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Our Empire Story by  H. E. Marshall
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THE KING OF THE MAORIS

[229] THE colony of New Zealand grew rapidly greater and stronger. In 1847 Dunedin was founded by a party of Scottish settlers sent out by the Free Church of Scotland. In 1850 Canterbury was founded by the Church of England. These towns would have grown faster than they did, had not gold been discovered in Australia. For many then who had come from home, meaning to settle in New Zealand, rushed away to Australia and the gold diggings.

But things soon righted themselves, for it was not long before the fame of the grassy plains of New Zealand spread to Australia. Farmers there, hearing of these plains where not even a tree had to be cut down to clear the land, sailed over from Australia, bringing flocks with them. Soon the Canterbury pastures became as famous the world over as those of Australia. And since ways of keeping meat by freezing it have been found out, much of the mutton used in Great Britain is brought from New Zealand.

In 1852 New Zealand became a self-governing colony, and in 1854 the first New Zealand Parliament was held.

All seemed prosperous and well with the colony when once more land troubles began.

Some of the Maori chiefs had always been against selling land to the British. "The money the white man [230] gives is soon spent," they said. "The land is gone from us for ever, and we have nothing left." Yet, year by year they saw the white people fence in more and more land for farms. So now many of these tribes banded themselves together into a Land League. The members of this league vowed to sell no more land to the white people.

About this same time too, some of the tribes made up their minds to choose a king. In choosing this king they had no thought of rebelling against the Queen. But they saw that although the governor ruled the white men and the Maoris too, when they quarrelled with the white men, they let them fight amongst themselves as much as they liked. So they desired a king who should rule the Maoris as the Queen far away ruled her people. Within the large tract of land which they had vowed never to sell, the Maori king should rule alone. Within this land no road should be made—for all roads led to slavery.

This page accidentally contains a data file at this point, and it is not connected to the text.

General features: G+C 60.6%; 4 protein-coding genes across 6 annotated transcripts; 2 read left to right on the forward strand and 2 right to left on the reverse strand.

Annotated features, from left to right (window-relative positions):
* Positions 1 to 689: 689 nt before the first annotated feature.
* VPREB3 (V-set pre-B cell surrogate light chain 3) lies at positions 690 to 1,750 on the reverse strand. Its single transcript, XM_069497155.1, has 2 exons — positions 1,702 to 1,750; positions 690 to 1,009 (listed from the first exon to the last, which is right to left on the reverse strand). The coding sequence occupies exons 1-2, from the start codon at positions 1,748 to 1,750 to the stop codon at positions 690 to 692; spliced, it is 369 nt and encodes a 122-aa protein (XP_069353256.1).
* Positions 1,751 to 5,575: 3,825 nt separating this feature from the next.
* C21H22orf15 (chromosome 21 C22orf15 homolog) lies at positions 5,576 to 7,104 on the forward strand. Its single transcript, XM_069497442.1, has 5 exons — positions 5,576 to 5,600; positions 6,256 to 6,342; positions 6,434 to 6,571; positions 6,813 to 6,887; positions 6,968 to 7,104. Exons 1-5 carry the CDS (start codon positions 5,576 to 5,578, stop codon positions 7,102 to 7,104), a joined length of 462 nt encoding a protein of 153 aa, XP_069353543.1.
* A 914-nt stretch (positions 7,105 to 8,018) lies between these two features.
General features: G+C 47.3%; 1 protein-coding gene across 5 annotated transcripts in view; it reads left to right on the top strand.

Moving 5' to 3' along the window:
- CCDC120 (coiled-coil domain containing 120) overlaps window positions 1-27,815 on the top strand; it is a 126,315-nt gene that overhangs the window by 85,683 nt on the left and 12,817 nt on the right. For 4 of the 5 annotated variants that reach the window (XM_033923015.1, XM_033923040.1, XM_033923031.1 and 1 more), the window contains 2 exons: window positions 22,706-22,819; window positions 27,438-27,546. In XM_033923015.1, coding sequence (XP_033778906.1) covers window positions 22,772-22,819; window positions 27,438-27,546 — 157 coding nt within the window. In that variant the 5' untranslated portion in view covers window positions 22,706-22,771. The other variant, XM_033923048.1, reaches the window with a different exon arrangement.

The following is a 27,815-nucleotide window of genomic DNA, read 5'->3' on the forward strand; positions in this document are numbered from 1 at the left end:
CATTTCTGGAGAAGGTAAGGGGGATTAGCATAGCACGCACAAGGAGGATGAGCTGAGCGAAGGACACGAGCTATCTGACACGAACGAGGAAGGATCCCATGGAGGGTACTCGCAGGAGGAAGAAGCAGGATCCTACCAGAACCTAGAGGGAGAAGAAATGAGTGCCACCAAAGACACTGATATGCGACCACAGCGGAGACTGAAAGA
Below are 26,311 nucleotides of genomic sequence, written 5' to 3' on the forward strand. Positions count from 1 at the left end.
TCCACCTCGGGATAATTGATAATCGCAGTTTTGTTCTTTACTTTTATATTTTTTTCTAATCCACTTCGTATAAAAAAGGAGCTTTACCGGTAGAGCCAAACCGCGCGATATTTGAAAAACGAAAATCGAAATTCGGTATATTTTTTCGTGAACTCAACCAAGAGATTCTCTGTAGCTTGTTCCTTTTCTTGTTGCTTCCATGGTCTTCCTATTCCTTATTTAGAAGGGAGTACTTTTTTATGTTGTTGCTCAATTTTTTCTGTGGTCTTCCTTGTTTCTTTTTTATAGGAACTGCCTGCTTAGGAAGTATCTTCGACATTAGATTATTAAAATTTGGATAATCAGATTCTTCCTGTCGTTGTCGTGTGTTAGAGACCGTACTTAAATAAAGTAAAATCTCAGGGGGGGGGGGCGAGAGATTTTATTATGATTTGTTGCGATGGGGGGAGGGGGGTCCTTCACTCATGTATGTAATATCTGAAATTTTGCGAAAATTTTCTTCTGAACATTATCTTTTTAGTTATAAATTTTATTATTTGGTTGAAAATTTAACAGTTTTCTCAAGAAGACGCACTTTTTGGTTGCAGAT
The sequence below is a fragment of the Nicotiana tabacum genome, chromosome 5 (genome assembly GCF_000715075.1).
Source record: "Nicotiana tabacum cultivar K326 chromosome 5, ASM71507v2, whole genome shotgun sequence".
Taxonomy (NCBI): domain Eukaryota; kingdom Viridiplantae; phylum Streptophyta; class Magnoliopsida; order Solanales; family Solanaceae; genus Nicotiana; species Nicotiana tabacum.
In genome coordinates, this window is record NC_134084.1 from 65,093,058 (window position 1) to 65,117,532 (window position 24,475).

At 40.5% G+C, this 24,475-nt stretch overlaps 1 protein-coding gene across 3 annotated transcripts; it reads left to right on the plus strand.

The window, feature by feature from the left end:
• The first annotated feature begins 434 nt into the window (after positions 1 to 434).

There was much talk and argument before a king was chosen. For all did not agree that a king would be good to have. But at last a brave old warrior called Te Whero-Whero Potatau was elected. A standard, too, was chosen and raised. It was a white flag with a red border, bearing two red crosses, and the words "Potatau, King of New Zealand."

But many were against the flag, as they had been against the king. "I am content with the flag of Britain," said one old warrior. "It is seen all over the world. It belongs to me. I get some of its honour. What honour can I get from your flag? It is as a fountain without water."

"Let the flag stand," said another, "but wash out the writing upon it. As for me I am a subject of the Queen."